As someone who works in cardiopulmonary rehab, weight training can improve heart function, but the adaptations are different from aerobic work. The lowering in risk isn't so much from improved heart function, but improved skeletal muscle function (strength) reducing the workload on the heart during physical activity.
Cool discussion. Could you say a little bit more about how improved muscle function reduces the cardiac load? I remember Maxwell saying something about that regarding lower-body movements promoting circulation.
Let's put it this way, who's heart/CV system is going to work harder with a given weight? The person squatting 100 lbs for 12 reps who's max is 200 lbs or the one who's max is 300lbs?
Lower body training (not just strength training) promotes venous blood return to the heart (especially the calves).
As far as the heart, strength training thickens the heart muscle walls and allows it to squeeze harder. Good in some situations, not good in others. Over time this can lead to stiffening of the heart wall and not allow for the ventricle to relax and fill with blood properly.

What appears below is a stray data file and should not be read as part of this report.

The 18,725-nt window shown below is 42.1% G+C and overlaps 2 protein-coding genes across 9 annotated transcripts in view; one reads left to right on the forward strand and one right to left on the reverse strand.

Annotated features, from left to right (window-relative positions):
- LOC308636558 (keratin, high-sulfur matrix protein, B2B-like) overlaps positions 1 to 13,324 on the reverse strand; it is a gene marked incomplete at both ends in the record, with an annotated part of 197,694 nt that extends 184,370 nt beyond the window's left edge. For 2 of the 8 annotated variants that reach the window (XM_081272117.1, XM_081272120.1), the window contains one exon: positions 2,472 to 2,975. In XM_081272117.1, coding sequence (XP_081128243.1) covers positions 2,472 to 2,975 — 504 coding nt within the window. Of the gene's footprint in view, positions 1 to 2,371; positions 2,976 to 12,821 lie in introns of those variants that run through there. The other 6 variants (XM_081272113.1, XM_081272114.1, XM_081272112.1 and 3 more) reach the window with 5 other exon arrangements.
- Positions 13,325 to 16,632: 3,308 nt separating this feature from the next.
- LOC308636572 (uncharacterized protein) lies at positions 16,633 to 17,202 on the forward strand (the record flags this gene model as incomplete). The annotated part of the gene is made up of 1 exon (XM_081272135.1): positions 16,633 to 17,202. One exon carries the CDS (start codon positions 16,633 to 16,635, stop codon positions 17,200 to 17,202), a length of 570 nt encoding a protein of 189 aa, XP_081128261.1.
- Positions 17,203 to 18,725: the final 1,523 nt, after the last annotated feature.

This is where proper aerobic training comes in. The size of the chamber (left ventricle) will increase and allow the heart to fill with more blood due to relaxing more when filling. This is known as increased stroke volume and typically results in lower resting heart rate.
The heart must maintain cardiac output which equals stroke volume x heart rate. Increase stroke volume and heart rate will drop to maintain the same cardiac output.